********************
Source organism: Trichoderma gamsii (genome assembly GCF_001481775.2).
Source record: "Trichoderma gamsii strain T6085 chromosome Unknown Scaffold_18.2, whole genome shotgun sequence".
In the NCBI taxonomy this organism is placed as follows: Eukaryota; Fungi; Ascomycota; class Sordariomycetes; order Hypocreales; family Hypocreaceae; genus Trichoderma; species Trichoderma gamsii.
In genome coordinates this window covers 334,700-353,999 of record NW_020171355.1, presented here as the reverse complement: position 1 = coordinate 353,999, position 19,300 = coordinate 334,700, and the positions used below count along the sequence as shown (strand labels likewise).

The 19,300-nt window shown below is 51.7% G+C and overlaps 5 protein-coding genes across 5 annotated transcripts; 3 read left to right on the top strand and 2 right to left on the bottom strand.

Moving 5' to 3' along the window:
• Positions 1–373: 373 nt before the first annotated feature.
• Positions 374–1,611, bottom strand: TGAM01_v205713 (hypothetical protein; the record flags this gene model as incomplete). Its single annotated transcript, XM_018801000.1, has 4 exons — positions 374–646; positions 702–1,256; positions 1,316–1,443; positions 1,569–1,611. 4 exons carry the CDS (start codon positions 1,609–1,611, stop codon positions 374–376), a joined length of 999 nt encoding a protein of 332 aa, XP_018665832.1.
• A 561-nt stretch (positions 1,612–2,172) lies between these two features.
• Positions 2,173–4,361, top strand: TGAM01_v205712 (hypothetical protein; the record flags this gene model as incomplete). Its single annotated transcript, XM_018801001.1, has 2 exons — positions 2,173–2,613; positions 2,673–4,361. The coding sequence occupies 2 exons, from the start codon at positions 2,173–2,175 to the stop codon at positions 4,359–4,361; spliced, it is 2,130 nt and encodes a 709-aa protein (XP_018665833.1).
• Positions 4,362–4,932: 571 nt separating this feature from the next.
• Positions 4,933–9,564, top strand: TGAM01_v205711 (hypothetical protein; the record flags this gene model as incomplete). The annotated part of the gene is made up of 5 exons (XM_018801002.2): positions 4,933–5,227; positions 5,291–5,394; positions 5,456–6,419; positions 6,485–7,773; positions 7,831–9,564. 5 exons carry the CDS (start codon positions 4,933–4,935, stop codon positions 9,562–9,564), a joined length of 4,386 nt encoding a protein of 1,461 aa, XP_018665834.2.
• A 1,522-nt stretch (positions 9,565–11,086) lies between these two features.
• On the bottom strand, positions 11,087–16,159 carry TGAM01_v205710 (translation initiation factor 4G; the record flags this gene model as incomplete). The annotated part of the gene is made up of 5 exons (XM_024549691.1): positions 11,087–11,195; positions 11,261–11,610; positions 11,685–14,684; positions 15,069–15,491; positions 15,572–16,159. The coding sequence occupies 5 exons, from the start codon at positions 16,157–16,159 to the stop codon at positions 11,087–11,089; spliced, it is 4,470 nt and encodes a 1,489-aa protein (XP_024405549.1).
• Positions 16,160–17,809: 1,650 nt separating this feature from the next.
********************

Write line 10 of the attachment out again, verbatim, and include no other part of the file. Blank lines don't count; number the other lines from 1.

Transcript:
• Positions 2,173–4,361, top strand: TGAM01_v205712 (hypothetical protein; the record flags this gene model as incomplete). Its single annotated transcript, XM_018801001.1, has 2 exons — positions 2,173–2,613; positions 2,673–4,361. The coding sequence occupies 2 exons, from the start codon at positions 2,173–2,175 to the stop codon at positions 4,359–4,361; spliced, it is 2,130 nt and encodes a 709-aa protein (XP_018665833.1).